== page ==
The architecture of the pistil and ovary (including its size and the number of ovules) differs among biological models. As described above, there are different types of stigma and style, and their sizes also differ considerably. For example, there are several types of placenta (placentation) such as parietal (e.g., Arabidopsis, Brassica spp. and corn poppy), axile (e.g., tobacco, tomato, petunia, lily, Torenia and snapdragon) and basal (e.g., rice and maize). In Arabidopsis, a typical placenta is not observed, and the placental tissue is usually called a septum. The number of ovules in one ovary is ~ 50 in Arabidopsis, ~ 3000 in tobacco, ~ 400 in lily, 1 in rice, and ~ 500 in Torenia.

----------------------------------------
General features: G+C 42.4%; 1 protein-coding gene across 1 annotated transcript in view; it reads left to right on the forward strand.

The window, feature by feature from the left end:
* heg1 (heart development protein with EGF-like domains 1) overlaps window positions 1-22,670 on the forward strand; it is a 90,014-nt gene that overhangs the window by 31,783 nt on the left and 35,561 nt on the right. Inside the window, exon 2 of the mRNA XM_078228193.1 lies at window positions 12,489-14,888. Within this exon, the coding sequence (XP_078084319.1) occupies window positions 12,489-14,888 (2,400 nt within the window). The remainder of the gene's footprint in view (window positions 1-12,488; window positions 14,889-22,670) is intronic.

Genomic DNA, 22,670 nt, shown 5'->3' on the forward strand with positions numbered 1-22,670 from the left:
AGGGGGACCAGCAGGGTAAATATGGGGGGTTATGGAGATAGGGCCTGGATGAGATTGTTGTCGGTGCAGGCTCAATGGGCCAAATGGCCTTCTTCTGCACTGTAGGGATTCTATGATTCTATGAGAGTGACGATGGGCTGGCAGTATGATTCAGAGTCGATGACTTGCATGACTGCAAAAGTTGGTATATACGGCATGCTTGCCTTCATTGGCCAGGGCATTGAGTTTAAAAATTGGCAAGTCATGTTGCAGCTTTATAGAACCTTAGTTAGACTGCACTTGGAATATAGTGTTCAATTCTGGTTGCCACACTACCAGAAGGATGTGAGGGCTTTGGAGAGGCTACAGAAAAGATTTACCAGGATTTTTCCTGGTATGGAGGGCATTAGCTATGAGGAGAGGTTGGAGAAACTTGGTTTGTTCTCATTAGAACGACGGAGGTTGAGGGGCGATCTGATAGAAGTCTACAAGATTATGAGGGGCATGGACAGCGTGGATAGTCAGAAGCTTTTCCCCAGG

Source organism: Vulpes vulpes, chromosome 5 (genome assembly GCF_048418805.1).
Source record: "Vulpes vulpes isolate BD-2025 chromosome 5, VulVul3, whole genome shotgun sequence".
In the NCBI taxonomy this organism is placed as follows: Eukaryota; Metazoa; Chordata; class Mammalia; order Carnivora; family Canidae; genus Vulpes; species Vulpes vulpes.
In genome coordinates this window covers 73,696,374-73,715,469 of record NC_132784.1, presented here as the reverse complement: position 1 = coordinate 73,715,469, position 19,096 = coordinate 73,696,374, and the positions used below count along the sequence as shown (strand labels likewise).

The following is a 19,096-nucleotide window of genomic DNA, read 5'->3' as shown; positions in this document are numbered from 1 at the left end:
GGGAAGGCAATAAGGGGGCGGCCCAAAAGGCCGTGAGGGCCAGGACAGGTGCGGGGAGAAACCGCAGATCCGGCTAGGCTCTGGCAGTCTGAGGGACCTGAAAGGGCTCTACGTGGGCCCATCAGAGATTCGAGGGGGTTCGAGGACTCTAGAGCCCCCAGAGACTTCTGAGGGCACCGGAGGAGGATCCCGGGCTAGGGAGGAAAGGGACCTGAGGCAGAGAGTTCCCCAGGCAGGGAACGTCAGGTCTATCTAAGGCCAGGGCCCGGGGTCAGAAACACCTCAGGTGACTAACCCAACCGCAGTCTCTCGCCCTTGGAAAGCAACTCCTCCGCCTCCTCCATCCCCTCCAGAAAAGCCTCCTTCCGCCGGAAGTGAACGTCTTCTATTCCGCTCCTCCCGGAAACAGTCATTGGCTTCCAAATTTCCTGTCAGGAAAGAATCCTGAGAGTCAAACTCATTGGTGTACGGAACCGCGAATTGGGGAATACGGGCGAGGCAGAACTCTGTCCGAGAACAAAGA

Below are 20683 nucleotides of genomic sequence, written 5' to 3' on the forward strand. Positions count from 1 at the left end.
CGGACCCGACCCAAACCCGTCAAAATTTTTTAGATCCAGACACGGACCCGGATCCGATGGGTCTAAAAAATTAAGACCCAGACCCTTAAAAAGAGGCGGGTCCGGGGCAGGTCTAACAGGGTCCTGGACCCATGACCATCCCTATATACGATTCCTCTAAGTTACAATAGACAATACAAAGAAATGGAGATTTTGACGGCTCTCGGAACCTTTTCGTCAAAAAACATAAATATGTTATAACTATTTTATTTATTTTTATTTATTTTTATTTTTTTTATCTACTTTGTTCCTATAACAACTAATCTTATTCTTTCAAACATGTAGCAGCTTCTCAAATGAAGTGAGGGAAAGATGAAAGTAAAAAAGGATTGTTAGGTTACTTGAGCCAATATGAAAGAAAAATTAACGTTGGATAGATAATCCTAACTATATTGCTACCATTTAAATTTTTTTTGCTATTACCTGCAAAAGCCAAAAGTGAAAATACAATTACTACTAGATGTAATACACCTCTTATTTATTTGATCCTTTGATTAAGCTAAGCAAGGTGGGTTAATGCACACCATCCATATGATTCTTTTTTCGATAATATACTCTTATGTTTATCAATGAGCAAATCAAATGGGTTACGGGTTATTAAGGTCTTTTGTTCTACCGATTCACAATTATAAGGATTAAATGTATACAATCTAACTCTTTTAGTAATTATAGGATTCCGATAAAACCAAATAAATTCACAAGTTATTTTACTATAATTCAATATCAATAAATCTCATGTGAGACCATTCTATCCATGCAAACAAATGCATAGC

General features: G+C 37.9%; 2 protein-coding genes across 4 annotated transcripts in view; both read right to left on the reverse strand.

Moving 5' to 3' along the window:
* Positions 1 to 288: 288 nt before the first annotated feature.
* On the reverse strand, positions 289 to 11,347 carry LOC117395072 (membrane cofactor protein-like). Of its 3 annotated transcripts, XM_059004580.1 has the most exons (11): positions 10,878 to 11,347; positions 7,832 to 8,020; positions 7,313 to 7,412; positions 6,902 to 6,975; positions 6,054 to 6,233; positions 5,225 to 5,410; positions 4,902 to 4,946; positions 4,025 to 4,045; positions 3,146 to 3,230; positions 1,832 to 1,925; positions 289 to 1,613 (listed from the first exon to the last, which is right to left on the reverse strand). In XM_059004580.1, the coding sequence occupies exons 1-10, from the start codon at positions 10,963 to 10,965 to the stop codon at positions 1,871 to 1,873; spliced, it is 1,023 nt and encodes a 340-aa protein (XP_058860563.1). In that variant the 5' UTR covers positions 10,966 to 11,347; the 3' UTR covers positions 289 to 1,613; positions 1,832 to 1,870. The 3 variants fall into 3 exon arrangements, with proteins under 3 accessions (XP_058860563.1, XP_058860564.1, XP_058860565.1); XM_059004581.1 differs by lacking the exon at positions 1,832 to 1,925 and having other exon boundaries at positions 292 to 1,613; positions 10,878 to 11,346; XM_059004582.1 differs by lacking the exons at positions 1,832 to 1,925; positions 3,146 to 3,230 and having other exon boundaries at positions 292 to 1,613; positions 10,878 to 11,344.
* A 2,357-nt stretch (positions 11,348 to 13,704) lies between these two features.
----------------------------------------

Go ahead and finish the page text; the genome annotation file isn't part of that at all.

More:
The size of the ovule may affect the number of steps involved in pollen tube guidance by the embryo sac because the effective distance of chemoattraction is limited mathematically (Lush 1999). In the in vitro Torenia system and Ara-bidopsis, the effective distance of attraction by the synergid cell is only a few hundred micrometers at maximum (Higashiyama et al. 2003; Kasahara et al. 2005). In Arabidopsis, pollen tube guidance at the ovule is governed by the embryo sac, with at least two control steps (Shimizu and Okada 2000) but in larger ovules more steps may be necessary.
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